Why not to go low fat: #1

Bacon and eggsModern zoos employ nutritionists who carefully prepare meals that suit the dietary needs of the different animals. Monkeys, elephants, sharks, rhino’s and lions: they all get foods that provide them with the right balance of nutrients, based on their natural diets. Zoos do this for a reason: it increases life expectancy, fertility and health in general. Rabbits get mainly plant foods whereas the lion’s meal is predominantly meat based. Probably it makes sense to you. Yet, we humans seem to have forgotten about our own natural diet: the foods that our far ancestors used to eat. Most of us eat ‘whatever’ and health statistics reflect the detrimental effects of it.

The ‘average caveman’s’  diet was more diverse then the lion’s, after all we are omnivores. We evolved over millions of years, being able to use a variety of both plant foods and meats in order to survive. However, our far ancestor’s diet could never have been anything close to our modern western diet, or the food pyramid for that matter. Carbohydrates and sugars for instance have only been so abundantly available to us since the agricultural revolution. Meats, fats, nuts and seeds were more important fuel sources. Yet, ‘experts’ and even governments want you to believe that meats are bad for your health because they contain saturated fats. Instead, we are supposed to consume processed oils, such as sunflower oil and corn seed oil, that were never part of our natural diet, and are usually extracted by using chemicals. How much sense does that make from an evolutionary perspective? What are the chances that the lion’s health improves, when we replace his meat with tofu burgers?

I know this information might confuse you, after all we’ve always been told how saturated fats raise our cholesterol and cause heart disease. The truth is, there is no reliable scientific research to support this so called lipid hypothesis. Please read this text or watch this enjoyable video if you want to know more about the sloppy science behind it. In most cases, trying to force down your cholesterol level, either by the use of statin drugs, or a low-fat diet, is probably not the best idea. Meats contain nutrients like vitamin B12 and iron, that are hard to get from other natural sources. Low fat diets are usually low in vitamins A, D, E and K, and more importantly, these vitamins need fats in order to be properly absorbed into our bodies. Let’s take a closer look at these ‘fat soluble vitamins’ to find out why they are so important.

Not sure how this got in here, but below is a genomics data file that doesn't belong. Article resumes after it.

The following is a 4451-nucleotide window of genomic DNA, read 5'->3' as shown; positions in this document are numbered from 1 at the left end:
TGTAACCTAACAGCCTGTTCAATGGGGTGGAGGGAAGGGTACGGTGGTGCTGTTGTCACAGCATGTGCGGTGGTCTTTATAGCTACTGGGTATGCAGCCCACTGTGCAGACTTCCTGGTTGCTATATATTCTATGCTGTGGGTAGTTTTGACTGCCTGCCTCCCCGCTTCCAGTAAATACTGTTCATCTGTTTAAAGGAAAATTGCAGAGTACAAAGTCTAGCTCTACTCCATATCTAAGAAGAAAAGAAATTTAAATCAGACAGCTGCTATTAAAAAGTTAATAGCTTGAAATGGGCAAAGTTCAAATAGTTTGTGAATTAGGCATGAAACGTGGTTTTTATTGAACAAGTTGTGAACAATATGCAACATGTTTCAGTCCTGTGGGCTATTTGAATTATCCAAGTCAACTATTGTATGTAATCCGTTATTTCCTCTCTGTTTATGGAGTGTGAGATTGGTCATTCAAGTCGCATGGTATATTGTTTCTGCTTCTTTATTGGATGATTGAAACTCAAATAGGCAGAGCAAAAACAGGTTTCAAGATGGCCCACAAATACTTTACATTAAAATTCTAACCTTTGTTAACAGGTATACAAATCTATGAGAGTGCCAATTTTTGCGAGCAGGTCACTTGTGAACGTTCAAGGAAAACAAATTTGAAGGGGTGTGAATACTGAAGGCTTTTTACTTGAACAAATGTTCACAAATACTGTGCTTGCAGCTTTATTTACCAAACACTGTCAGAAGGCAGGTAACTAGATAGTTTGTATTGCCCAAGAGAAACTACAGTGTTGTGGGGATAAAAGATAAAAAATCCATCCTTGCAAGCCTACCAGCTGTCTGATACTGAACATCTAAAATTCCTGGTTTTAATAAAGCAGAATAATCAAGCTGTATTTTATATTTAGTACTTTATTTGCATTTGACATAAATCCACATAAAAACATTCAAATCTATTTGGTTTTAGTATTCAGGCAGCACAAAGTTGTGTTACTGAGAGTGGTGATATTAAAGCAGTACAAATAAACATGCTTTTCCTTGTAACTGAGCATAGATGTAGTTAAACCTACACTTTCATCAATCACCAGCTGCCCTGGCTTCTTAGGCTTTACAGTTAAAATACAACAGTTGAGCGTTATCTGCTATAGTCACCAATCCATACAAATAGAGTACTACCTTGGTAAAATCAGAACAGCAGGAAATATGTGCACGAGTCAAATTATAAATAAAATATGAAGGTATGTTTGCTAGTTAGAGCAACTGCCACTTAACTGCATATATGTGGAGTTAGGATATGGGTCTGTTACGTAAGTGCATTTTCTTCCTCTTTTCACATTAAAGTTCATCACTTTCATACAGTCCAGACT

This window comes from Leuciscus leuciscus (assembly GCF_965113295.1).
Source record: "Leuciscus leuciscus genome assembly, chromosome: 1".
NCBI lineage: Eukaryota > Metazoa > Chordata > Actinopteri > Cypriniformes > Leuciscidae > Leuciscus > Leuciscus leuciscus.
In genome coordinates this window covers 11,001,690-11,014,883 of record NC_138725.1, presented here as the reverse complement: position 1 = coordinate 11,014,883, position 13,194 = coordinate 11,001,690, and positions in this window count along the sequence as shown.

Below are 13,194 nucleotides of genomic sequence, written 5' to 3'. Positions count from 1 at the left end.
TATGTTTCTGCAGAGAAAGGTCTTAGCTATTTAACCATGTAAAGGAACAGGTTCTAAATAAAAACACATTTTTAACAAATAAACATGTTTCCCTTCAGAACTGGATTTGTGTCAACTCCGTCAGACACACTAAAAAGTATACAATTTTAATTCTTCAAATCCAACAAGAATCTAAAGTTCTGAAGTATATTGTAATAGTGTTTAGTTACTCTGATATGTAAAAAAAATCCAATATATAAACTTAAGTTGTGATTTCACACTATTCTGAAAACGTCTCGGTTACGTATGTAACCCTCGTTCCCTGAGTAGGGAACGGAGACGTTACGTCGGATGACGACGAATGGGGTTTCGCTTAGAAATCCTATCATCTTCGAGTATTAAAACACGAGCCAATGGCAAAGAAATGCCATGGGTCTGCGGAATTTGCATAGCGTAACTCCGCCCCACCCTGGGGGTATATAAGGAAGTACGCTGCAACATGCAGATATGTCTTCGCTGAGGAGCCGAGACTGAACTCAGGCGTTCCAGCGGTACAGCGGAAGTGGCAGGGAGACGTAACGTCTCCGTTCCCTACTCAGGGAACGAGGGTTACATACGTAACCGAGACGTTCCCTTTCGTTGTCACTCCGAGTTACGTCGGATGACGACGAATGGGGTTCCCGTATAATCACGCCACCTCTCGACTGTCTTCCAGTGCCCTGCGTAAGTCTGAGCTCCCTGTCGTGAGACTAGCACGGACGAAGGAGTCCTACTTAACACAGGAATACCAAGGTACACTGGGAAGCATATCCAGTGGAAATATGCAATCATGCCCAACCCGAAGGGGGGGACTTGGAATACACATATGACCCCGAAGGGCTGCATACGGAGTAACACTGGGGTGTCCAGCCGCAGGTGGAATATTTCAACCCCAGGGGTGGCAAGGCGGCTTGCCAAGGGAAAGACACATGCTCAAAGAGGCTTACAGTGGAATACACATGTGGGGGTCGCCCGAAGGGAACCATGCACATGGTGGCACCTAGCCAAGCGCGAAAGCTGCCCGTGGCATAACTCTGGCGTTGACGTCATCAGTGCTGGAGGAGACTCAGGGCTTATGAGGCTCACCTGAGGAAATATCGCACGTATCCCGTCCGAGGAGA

Vitamin A plays an important role in growth and development (mitosis), reproduction, good vision, a healthy immune system, strong bones and teeth, and a healthy skin. Foods that are rich in vitamin A are liver and other meats, egg yolks, butter and cheese (from grass fed cows). Vegetables such as carrots and peppers contain beta-carotene. Beta-carotene can be partially converted into vitamin A, provided that you are a healthy, well-fed adult and consume a sufficient amount of animal fats*.

Vitamin D is technically not a vitamin but a precursor of a hormone. Our bodies are able to produce it, as long as there is enough skin exposure to sun light. Because this is often not the case, a lack of vitamin D is among the most common deficiencies. In that case, it’s important to compensate the lack of sunlight by consuming foods that are rich in vitamin D. Good sources are wild fatty fish (herring for instance), butter and egg yolks. Supplementing with a good quality cod liver oil is a smart idea. Vitamin D enhances the intestinal absorption of calcium, magnesium, zinc, phosphate and iron and plays a role in the prevention of cancer, depression, Alzheimer’s and inflammation.

Vitamin K is required for blood coagulation and helps bones to absorb and maintain sufficient calcium. A low vitamin K level weakens bones and promotes calcification of arteries and other soft tissues. Vitamin K1 can be found in green leafy vegetables and cabbage. Vitamin K2, the main storage form in animals, seems to have superior health benefits. A growing body of evidence indicates its potential benefits for brain, skin, prostate and cardiovascular health. K2 can be found in products such as cheese, butter (from grass fed cows), salami, ground beef, chicken and egg yolk.

Vitamin E is important for reproduction and is an antioxidant that helps keeping the heart vessels healthy. Important sources are leafy greens, liver, egg yolks, nuts and seeds. Other products that are high in vitamin E, are grain products and vegetable oils. Pure olive oil can be consumed safely, when not heated. I’d personally stay away from most grains and processed vegetable oils, as they were no part of our ancestral diet, and cause health problems in many people.

The fact that these very important vitamins are fat-soluble is only one of many reasons why not to go on a low fat diet. In future posts I will discuss other reasons that hopefully prevent some people from cutting those great fats out of their diet!

Categories: Evolution, Food, Other

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